Investigation of squeaking in pyrolytic carbon proximal interphalangeal joint implants

Caleb Davis, Andrew R. Thoreson, Lawrence Berglund, Steven L. Moran, Kai Nan An, Peter C. Amadio

Research output: Contribution to journalArticlepeer-review


One commonly reported complication of pyrolytic carbon arthroplasty at the proximal interphalangeal (PIP) joint is an annoying, painless, squeaking postoperatively. This squeak has been anecdotally associated with implant loosening or impending dislocation. The purpose of this study was to investigate the etiology of this squeaking. Proximal and distal components of the pyrolytic carbon PIP implant were inserted into foam bones and mounted onto an oscillating test device. We evaluated the effect of 96 combinations of load, velocity, contact angle, implant size, lubrication, and displacement amplitude over a total of 300 cycles for each condition. Sound analysis was performed on squeaking conditions. Fourteen conditions resulted in squeaking, all with a sound pattern similar to that noted clinically. Unlubricated, "dry" joints did not squeak. Squeaking most commonly occurred with fetal bovine serum lubrication, at higher loads, and at 0 deg hyperextension. Hyaluronic acid viscosupplementation stopped the squeaking in all cases.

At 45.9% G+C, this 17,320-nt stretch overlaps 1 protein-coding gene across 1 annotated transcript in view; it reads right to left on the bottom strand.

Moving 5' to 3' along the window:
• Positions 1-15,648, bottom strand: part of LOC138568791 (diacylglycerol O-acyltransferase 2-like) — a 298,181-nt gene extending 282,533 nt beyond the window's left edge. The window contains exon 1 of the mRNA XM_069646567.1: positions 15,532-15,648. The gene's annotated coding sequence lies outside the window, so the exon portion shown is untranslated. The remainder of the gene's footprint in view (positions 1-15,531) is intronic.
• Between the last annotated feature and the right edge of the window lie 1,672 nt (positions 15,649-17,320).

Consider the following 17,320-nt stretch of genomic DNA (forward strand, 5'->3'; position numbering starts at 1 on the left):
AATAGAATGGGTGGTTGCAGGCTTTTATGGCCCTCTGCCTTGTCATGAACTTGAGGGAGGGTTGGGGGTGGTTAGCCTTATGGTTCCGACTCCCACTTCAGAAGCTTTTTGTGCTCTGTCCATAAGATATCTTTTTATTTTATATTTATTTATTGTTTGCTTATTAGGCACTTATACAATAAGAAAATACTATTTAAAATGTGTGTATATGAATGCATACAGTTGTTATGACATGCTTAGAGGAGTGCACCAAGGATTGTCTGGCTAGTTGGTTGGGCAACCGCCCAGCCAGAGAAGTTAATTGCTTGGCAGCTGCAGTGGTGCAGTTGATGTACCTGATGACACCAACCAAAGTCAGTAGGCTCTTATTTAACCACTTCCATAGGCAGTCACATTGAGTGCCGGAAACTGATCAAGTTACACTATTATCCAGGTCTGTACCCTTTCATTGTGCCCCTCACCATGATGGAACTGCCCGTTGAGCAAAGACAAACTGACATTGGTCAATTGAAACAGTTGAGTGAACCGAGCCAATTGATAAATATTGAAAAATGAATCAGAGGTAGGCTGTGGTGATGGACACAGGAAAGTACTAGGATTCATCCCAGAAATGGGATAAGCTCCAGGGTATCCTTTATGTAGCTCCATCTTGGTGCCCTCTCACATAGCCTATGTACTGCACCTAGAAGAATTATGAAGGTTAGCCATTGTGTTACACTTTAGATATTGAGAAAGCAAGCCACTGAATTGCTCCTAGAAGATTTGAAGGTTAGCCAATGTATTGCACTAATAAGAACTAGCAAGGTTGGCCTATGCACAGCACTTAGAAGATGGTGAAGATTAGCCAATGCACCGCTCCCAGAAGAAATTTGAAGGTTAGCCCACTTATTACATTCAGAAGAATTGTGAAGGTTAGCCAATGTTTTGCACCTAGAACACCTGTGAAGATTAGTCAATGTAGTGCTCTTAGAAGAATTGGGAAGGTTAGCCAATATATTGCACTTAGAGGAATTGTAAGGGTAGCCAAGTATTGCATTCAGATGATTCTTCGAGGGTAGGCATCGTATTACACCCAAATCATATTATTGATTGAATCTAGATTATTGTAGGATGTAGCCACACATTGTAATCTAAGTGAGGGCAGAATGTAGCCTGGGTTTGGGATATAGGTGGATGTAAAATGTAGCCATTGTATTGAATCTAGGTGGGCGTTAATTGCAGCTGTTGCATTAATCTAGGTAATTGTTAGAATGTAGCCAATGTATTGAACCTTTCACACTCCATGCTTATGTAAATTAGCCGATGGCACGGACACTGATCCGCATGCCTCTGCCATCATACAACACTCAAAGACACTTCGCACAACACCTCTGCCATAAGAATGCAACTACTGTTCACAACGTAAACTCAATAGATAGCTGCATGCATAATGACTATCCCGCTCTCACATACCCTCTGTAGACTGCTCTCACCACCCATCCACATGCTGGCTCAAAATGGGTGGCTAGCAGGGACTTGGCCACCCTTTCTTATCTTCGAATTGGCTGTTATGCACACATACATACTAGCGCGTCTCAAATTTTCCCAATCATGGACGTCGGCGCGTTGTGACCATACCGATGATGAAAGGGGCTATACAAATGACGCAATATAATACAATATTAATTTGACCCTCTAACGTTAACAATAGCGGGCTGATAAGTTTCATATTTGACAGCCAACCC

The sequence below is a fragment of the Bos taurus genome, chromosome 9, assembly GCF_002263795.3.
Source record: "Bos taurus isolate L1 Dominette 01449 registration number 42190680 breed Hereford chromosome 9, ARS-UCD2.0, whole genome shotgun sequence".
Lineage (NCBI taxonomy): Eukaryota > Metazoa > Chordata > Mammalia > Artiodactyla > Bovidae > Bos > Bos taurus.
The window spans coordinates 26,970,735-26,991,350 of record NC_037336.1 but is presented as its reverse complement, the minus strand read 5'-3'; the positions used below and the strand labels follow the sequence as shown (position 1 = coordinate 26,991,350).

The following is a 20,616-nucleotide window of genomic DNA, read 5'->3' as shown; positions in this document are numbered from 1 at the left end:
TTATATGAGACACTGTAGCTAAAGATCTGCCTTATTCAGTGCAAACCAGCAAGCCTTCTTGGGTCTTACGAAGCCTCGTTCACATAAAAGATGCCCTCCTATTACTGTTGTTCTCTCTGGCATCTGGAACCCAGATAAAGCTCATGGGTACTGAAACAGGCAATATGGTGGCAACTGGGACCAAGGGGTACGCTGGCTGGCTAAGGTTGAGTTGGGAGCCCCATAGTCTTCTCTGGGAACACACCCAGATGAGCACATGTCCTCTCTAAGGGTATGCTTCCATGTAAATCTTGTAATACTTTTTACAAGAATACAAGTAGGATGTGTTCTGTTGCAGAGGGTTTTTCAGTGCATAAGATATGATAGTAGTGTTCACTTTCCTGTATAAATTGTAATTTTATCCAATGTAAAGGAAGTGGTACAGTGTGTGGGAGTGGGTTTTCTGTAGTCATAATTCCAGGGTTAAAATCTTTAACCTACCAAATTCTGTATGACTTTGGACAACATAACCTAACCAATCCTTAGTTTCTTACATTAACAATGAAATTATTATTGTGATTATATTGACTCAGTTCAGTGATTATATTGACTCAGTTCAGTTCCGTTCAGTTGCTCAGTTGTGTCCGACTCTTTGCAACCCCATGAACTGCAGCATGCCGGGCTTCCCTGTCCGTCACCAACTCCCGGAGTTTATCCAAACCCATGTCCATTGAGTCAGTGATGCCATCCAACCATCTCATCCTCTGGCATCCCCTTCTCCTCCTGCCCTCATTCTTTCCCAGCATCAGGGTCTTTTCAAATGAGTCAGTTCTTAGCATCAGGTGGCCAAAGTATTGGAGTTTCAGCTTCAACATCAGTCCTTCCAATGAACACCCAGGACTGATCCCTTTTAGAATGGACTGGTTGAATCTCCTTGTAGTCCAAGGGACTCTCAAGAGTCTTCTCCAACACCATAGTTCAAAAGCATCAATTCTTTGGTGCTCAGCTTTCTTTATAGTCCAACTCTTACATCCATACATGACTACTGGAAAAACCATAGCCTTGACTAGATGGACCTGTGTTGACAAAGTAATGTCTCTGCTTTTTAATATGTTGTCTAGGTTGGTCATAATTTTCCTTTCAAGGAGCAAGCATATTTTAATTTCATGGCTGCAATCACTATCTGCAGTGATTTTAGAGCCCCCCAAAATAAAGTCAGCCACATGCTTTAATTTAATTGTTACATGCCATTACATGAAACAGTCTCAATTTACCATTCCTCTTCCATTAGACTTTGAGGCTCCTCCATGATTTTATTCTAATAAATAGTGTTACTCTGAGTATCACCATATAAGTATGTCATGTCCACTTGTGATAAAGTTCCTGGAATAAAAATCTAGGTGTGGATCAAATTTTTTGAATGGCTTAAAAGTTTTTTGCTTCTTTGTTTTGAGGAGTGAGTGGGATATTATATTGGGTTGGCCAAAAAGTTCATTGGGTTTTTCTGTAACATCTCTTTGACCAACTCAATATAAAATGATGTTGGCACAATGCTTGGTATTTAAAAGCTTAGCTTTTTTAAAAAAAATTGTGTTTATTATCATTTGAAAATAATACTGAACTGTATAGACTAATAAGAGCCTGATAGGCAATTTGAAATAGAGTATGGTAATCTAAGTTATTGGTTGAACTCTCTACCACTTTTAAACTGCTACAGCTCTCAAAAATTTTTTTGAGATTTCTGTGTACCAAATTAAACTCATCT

Original languageEnglish (US)
Article number014508
JournalJournal of Medical Devices, Transactions of the ASME
Issue number1
StatePublished - 2014


  • Finger
  • Joint replacement
  • PIP joint
  • Pyrolytic carbon

ASJC Scopus subject areas

  • Medicine (miscellaneous)
  • Biomedical Engineering


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